9. James Bevel

    James Bevel


    James Luther Bevel (October 19, 1936 – December 19, 2008) was a leader of the 1960s Civil Rights Movement who, as the Director of Direct Action and Director of Nonviolent Education of the Southern Christian Leadership Conference (SCLC) initiated, strategized, directed, and developed SCLC's three major successes of the era: the 1963 Birmingham Children's Crusade, the 1965 Selma Voting Rights Movement, and the 1966 Chicago Open Housing Movement. Rev. Bevel also called for and initially organized the 1963 March on Washington and initiated and strategized the 1965 Selma to Montgomery marches, which, in addition to Bevel's Birmingham Children's Crusade, were SCLC's main public gatherings of the era. For Bevel's work in the 1960s he has been referred to as the "Father of Voting Rights", the "Strategist and Architect of the 1960s Civil Rights Movement", and as half of the Bevel/King first-tier team that formulated and communicated the actions, issues, and dialogues which created the historical changes of the 1960s civil rights era.

  10. Ayaz Latif Palijo

    Ayaz Latif Palijo


    Ayaz Latif Palijo (Sindhiاياز لٽطيف پليجو), (Urdu: اياز لطیف پلیجو‎) (born 15 November 1968) is a Pakistani politician, lawyer, activist, writer and teacher. Palijo was born in Hyderabad, Sindh, Pakistan, to a Baloch mother, the women's rights activist, writer and artist Jeejee Zarina Baloch, and a South Asian leftist Sindhi father and founder of Awami Tahreek, Rasool Bux Palijo.

  11. Aung San Suu Kyi

    Aung San Suu Kyi


    Aung San Suu Kyi AC (Burmese: အောင်ဆန်းစုကြည်; MLCTS: aung hcan: cu. krany, ŋˌsæn.sˈ, born 19 June 1945) is a Burmese opposition politician and chairperson of the National League for Democracy (NLD) in Burma. In the 1990 general election, the NLD won 59% of the national votes and 81% (392 of 485) of the seats in Parliament . She had, however, already been detained under house arrest before the elections. She remained under house arrest in Burma for almost 15 of the 21 years from 20 July 1989 until her most recent release on 13 November 2010, becoming one of the world's most prominent political prisoners.

  12. Alexander Aris

    Alexander Aris


    Alexander Aris Myint San Aung (Burmese: မြင့်ဆန်းအောင်, born 1973), is a civil rights activist of British and Burmese descent. Alexander Aris is the elder son of Aung San Suu Kyi and Michael Aris. He is also a grandson of Aung San, who founded the modern Burmese army and negotiated Burma's independence from the United Kingdom in 1947 and the pioneer of democracy in Myanmar.

  13. Unita Blackwell

    Unita Blackwell


    Unita Blackwell (born March 18, 1933) is an American civil rights activist who was the first African-American woman, and the tenth African American, to be elected mayor in the U.S. state of Mississippi. Blackwell was a project director for the Student Nonviolent Coordinating Committee, and helped organize voter drives for African Americans across Mississippi. She is also a founder of the US China Peoples Friendship Association, a group dedicated to promoting cultural exchange between the United States and China. Barefootin‍ '​, Blackwell's autobiography, published in 2006, charts her activism.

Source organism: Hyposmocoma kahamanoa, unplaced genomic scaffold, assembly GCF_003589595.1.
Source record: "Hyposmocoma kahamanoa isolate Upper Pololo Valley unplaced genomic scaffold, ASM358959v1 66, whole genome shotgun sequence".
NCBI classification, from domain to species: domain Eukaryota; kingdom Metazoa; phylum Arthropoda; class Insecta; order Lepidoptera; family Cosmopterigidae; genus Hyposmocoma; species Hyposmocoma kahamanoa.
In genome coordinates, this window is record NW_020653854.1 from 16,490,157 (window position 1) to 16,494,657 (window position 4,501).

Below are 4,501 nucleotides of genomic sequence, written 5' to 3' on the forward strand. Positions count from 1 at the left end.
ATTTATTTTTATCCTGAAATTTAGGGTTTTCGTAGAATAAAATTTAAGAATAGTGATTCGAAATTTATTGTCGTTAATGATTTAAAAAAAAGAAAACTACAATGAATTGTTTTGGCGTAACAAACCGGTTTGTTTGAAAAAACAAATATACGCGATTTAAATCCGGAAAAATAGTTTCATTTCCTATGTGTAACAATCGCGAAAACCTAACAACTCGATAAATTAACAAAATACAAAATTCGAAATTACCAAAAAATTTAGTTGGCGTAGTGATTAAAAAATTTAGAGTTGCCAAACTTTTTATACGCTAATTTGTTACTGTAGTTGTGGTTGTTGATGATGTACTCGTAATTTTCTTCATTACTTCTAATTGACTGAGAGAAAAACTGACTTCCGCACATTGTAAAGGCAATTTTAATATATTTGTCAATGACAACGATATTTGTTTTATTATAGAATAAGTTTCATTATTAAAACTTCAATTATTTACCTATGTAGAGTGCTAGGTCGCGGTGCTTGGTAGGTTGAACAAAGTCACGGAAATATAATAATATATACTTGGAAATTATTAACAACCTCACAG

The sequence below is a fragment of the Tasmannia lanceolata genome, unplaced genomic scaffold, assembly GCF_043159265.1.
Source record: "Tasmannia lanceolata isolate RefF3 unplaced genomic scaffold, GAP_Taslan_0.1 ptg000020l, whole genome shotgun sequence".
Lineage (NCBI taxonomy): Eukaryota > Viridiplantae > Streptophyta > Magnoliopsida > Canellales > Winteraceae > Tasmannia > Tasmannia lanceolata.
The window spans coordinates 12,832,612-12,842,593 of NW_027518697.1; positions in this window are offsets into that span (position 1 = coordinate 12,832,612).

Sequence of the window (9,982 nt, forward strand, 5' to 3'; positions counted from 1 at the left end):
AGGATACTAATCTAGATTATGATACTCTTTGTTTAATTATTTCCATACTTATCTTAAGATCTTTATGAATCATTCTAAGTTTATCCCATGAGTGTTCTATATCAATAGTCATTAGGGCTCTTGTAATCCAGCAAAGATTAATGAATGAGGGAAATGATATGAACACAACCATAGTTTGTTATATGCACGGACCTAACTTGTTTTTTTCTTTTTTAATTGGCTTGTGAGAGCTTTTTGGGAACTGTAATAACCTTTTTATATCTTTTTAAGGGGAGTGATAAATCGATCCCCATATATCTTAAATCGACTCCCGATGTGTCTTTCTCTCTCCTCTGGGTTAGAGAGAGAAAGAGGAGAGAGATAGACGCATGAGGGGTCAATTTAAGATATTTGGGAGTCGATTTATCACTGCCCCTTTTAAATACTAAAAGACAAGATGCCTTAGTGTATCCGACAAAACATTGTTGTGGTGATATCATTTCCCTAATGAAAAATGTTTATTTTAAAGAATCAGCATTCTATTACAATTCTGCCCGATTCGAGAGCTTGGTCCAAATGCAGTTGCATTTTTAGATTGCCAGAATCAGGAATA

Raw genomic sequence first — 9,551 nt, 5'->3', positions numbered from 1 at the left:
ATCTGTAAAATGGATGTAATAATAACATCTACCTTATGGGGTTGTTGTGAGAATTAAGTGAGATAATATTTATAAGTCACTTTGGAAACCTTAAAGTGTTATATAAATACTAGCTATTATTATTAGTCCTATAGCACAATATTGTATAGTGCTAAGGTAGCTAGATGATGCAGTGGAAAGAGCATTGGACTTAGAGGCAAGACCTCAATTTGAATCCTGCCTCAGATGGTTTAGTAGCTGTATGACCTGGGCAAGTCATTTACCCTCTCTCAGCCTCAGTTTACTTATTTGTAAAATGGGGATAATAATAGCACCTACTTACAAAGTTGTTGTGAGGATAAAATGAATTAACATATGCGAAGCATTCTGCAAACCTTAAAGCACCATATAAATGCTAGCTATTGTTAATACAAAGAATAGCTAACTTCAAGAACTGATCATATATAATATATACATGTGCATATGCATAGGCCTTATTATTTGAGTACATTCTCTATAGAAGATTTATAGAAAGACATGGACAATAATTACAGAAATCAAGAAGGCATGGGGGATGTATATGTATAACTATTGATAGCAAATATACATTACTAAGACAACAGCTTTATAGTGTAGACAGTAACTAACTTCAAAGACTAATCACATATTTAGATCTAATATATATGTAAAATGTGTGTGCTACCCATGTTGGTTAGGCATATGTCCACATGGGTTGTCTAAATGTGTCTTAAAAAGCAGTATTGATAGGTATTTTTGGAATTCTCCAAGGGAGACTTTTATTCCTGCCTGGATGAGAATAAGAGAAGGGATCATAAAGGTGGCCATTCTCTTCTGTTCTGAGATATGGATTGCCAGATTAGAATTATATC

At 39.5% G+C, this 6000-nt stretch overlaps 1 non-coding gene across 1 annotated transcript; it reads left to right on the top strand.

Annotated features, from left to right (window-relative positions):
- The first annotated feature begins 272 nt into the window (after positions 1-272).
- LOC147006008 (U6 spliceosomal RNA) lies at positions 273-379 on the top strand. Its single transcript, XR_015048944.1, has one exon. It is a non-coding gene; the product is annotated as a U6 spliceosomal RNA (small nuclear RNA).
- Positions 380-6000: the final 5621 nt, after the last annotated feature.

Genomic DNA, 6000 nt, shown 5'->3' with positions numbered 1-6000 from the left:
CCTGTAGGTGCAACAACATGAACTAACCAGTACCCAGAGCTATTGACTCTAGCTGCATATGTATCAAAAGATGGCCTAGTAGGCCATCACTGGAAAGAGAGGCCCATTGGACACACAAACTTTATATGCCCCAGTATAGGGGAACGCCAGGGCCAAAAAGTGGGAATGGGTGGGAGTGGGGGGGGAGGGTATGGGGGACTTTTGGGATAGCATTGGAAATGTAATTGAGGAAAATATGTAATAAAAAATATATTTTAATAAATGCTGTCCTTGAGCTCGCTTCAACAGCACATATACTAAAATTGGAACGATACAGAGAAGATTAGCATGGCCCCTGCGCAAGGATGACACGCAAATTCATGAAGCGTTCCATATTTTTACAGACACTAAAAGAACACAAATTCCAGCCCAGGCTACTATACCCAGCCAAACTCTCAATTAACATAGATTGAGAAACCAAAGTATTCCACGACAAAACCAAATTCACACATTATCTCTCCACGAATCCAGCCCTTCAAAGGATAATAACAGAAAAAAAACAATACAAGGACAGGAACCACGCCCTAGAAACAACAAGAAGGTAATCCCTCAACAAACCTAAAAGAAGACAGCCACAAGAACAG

14. Viola Liuzzo

    Viola Liuzzo


    Viola Fauver Gregg Liuzzo (April 11, 1925 – March 25, 1965) was a Unitarian Universalist civil rights activist from Michigan. In March 1965 Liuzzo, then a housewife and mother of 5 with a history of local activism, heeded the call of Martin Luther King Jr and traveled from Detroit, Michigan to Selma, Alabama in the wake of the Bloody Sunday attempt at marching across the Edmund Pettus Bridge. Liuzzo participated in the successful Selma to Montgomery marches and helped with coordination and logistics. Driving back from a trip shuttling fellow activists to the Montgomery airport, she was shot dead by members of the Ku Klux Klan. She was 39 years old.

  15. Julia Britton Hooks

    Julia Britton Hooks


    Julia Britton Hooks (May 4, 1852 – March 10, 1942) was a musician and educator whose work with youth, the elderly and indigent was highly respected in her family's home state of Kentucky and in Memphis, Tennessee, where she lived with her second husband, Charles F. Hooks. She was a charter member of the Memphis branch of the National Association for the Advancement of Colored People (NAACP), and her example served as an inspiration for her grandson, Benjamin Hooks, executive director of the NAACP from 1977 to 1992. Julia was also a leader for African-American women and active in the civil rights movement.

  16. Ansar Burney

    Ansar Burney


    Ansar Burney (Urdu: انصار برنی‎; born 14 August 1956) is a leading Pakistani human rights and civil rights activist. He is a graduate of Masters and Law from Karachi University and honorary recipient of a PhD. in Philosophy. He is widely accredited as being the first man to introduce the concept of human rights in Pakistan nearly 30 years ago.

  17. Alice Dunbar Nelson

    Alice Dunbar Nelson